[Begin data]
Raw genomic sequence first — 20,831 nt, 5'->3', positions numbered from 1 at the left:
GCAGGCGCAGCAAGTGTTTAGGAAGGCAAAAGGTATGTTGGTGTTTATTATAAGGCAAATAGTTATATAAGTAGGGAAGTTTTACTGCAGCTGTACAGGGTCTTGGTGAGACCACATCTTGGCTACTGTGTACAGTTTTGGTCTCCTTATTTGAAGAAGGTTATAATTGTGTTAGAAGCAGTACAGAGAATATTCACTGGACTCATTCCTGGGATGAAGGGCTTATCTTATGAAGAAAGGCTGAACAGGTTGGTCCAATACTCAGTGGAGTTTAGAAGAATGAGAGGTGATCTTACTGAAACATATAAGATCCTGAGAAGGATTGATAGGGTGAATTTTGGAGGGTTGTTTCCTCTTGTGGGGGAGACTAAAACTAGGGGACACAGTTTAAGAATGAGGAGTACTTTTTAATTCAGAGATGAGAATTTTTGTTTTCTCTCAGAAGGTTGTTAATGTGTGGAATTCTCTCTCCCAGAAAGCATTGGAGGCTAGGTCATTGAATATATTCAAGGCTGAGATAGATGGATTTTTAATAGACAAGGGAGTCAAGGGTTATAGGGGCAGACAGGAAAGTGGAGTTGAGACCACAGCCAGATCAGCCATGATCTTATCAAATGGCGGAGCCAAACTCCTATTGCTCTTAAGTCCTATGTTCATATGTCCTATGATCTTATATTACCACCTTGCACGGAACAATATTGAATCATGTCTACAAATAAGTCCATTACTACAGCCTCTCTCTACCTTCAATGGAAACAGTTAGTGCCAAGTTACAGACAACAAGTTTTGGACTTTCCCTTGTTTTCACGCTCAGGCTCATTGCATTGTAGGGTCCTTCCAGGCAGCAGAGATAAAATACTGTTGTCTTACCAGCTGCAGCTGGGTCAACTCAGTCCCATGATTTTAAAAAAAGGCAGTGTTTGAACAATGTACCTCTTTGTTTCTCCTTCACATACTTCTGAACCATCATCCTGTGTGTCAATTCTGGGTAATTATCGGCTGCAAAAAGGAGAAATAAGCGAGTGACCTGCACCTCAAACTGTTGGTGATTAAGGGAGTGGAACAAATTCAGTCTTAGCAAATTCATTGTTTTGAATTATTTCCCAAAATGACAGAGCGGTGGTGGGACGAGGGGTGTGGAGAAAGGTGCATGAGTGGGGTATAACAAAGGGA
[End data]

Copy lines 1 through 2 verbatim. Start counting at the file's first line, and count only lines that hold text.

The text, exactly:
Raw genomic sequence first — 20,831 nt, 5'->3', positions numbered from 1 at the left:
GCAGGCGCAGCAAGTGTTTAGGAAGGCAAAAGGTATGTTGGTGTTTATTATAAGGCAAATAGTTATATAAGTAGGGAAGTTTTACTGCAGCTGTACAGGGTCTTGGTGAGACCACATCTTGGCTACTGTGTACAGTTTTGGTCTCCTTATTTGAAGAAGGTTATAATTGTGTTAGAAGCAGTACAGAGAATATTCACTGGACTCATTCCTGGGATGAAGGGCTTATCTTATGAAGAAAGGCTGAACAGGTTGGTCCAATACTCAGTGGAGTTTAGAAGAATGAGAGGTGATCTTACTGAAACATATAAGATCCTGAGAAGGATTGATAGGGTGAATTTTGGAGGGTTGTTTCCTCTTGTGGGGGAGACTAAAACTAGGGGACACAGTTTAAGAATGAGGAGTACTTTTTAATTCAGAGATGAGAATTTTTGTTTTCTCTCAGAAGGTTGTTAATGTGTGGAATTCTCTCTCCCAGAAAGCATTGGAGGCTAGGTCATTGAATATATTCAAGGCTGAGATAGATGGATTTTTAATAGACAAGGGAGTCAAGGGTTATAGGGGCAGACAGGAAAGTGGAGTTGAGACCACAGCCAGATCAGCCATGATCTTATCAAATGGCGGAGCCAAACTCCTATTGCTCTTAAGTCCTATGTTCATATGTCCTATGATCTTATATTACCACCTTGCACGGAACAATATTGAATCATGTCTACAAATAAGTCCATTACTACAGCCTCTCTCTACCTTCAATGGAAACAGTTAGTGCCAAGTTACAGACAACAAGTTTTGGACTTTCCCTTGTTTTCACGCTCAGGCTCATTGCATTGTAGGGTCCTTCCAGGCAGCAGAGATAAAATACTGTTGTCTTACCAGCTGCAGCTGGGTCAACTCAGTCCCATGATTTTAAAAAAAGGCAGTGTTTGAACAATGTACCTCTTTGTTTCTCCTTCACATACTTCTGAACCATCATCCTGTGTGTCAATTCTGGGTAATTATCGGCTGCAAAAAGGAGAAATAAGCGAGTGACCTGCACCTCAAACTGTTGGTGATTAAGGGAGTGGAACAAATTCAGTCTTAGCAAATTCATTGTTTTGAATTATTTCCCAAAATGACAGAGCGGTGGTGGGACGAGGGGTGTGGAGAAAGGTGCATGAGTGGGGTATAACAAAGGGA